East Indies: May 1616

Calendar of State Papers Colonial, East Indies, China and Japan, Volume 2, 1513-1616. Originally published by Her Majesty's Stationery Office, London, 1864.

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'East Indies: May 1616', in Calendar of State Papers Colonial, East Indies, China and Japan, Volume 2, 1513-1616, ed. W Noel Sainsbury( London, 1864), British History Online https://www.british-history.ac.uk/cal-state-papers/colonial/east-indies-china-japan/vol2/pp465-466 [accessed 20 July 2024].

'East Indies: May 1616', in Calendar of State Papers Colonial, East Indies, China and Japan, Volume 2, 1513-1616. Edited by W Noel Sainsbury( London, 1864), British History Online, accessed July 20, 2024, https://www.british-history.ac.uk/cal-state-papers/colonial/east-indies-china-japan/vol2/pp465-466.

"East Indies: May 1616". Calendar of State Papers Colonial, East Indies, China and Japan, Volume 2, 1513-1616. Ed. W Noel Sainsbury(London, 1864), , British History Online. Web. 20 July 2024. https://www.british-history.ac.uk/cal-state-papers/colonial/east-indies-china-japan/vol2/pp465-466.

May 1616

May 1. 1114. Sir Thos. Roe to Prince Sultan Coronne. Acknowledges the great justice the prince has done to the English nation in the debts and extortions of Zulpheck Chan. Cannot but grieve that his highness’ good opinion and grace toward them is averted by some misfortune or misinformation, principally in that favour he hath declared to the Portugals their enemies. Remarks on the difference of their proceedings; the English only desire open trade for all nations to the enriching of his highness’ kingdoms and the advancing of his customs; whereas the Portugals have ever sought to keep in subjection his subjects, suffering none to traffic but themselves and exacting duties for licence to pass upon his highness’ seas, contrary to all honour and justice, calling their king in Europe King of India. Contrasts the products brought from Portugal and England, “our kingdom is naturally the most fruitful in Europe and the most abundant in all sorts of arms, cloth, and whatsoever is necessary for mans’use,” and they bring yearly in ready money 50,000 ryals of eight, for which they only carry away calicoes and indigos. To prevent daily complaints of the officers of the Alfandija the English are desirous to rent their customs both in and out, for which they will pay yearly 12,000 rupees. Persian. [One page. O.C., Vol. IV., No. 361.]
May 1. 1115. English translation of the preceding. [One page. Ibid. No. 360.]
May 22.
In prison.
1116. Wm. Eaton to Nealson. Account of a fray with one of the company of a bark which was unloading timber, whom Eaton struck, “and as I think with my stick broke a little part of his head.” Does not wish him to go away before he sees what will become of this busines, and would like him to certify the captain [Cocks] what has passed. [Two pages and a half. Indorsed, “Mr. Wm. Eaton in prison at Ikanoura to Mr. Nealson.” O.C., Vol IV., No. 362.]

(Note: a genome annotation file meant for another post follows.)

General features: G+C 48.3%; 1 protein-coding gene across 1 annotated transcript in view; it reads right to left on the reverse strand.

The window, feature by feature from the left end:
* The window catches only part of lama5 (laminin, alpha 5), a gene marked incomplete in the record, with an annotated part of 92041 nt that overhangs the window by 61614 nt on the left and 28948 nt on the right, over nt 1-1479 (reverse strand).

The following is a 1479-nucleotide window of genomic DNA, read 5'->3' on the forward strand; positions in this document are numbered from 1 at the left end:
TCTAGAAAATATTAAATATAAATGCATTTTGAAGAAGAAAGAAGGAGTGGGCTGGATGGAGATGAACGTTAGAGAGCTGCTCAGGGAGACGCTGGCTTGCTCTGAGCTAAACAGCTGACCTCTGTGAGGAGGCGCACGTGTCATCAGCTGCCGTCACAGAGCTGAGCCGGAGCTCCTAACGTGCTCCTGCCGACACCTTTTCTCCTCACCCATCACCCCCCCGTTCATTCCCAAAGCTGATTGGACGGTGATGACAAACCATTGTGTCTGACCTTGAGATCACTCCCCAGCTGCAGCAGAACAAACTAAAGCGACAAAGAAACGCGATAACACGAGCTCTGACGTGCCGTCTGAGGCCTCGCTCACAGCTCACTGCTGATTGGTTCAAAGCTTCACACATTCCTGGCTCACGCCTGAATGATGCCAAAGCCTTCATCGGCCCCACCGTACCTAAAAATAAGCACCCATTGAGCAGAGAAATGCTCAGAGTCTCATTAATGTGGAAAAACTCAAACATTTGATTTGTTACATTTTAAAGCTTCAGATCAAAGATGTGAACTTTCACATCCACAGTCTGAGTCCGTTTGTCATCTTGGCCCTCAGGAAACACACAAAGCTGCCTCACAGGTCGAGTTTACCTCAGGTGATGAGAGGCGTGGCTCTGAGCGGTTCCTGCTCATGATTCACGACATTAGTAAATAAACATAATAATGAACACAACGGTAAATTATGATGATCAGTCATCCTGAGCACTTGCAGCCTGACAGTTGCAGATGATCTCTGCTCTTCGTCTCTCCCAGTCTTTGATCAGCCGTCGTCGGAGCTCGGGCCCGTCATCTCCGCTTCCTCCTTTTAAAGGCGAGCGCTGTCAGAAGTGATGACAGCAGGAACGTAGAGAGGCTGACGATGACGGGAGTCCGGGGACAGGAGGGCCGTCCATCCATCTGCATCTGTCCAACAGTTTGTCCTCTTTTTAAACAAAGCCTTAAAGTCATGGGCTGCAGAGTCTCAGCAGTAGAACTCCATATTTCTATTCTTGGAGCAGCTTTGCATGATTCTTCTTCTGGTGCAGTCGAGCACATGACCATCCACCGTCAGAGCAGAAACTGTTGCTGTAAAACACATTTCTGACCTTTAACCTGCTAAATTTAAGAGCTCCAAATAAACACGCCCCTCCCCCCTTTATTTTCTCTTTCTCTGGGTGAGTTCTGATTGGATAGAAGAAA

May 29.
Bantam
1117. John Jourdain to Rich. Wickham. Refers to his former letter [No. 979.] sent by the Thomas via the Moluccas. The Advice (?) returned from Patani and Siam, not being able to get to Japan, the monsoon being nearly ended before her departure from Bantam. The Osiander arrived on 22d March, with his letters and the things he sent by Mr. Coppindall. Has no other news than what came last year by the Clove. Hopes shortly to have supplies from England, for there is scarce a penny in any of the factories. Wishes him to stay until the coming of General Keeling. Is sorry there is jarring between him and Cocks. Keeling expected in November from Acheen, where he remains with the Dragon and Peppercorn, having sent the Expedition to fetch money to lade her with pepper at Tecoe. Is indebted 7,000 ryals for the customs of pepper. Three Portugal ships taken by the general. There is like to be wars betwixt this king and the Mattran, who begins “to make way through the mountains by land, and a fleet by sea.” Doubts much if the Spanish fleet be here this year to put them from Bantam. [One page. O.C., Vol. III., No. 279.]
May 30.
Patani.
1118. John Browne to Benj. Farie, principal in the factory of Siam. Account of the sickness and death of Capt. Larkin on 12th prest. Has sent the lead requested to the principal of the English nation in Camboja. Disposal of cloth, an account of which is sent. Certain news that the Spaniards will be in Patani within five or six days; the queen is gone a great way up the country, and the ambassador from Jhor is with all his men in Patani. Does not know what course to take but only to go to Siam if the Malays do not hinder them. [One page and a half. O.C., Vol. IV., No. 363.]
May 31.
Ikanoura.
1119. Wm. Nealson to Rich. Cocks, captain of the English factory in Japan. Visited Eaton and found him contrary to his expectation very pleasant and not a little re–comforted with Cocks’ letter and Nealson’s coming; he is used most courteously, “but there be many casualties may make interruptions” [to his release from prison]; all his people are suffered to go abroad at their pleasure. Discontent of the secretary of Umbra. [One page and a half. Indorsed, “1616. Mr. Nealson in Ikanoura 31 May deld. in Firando 2d June.” O.C., Vol IV., No. 364.]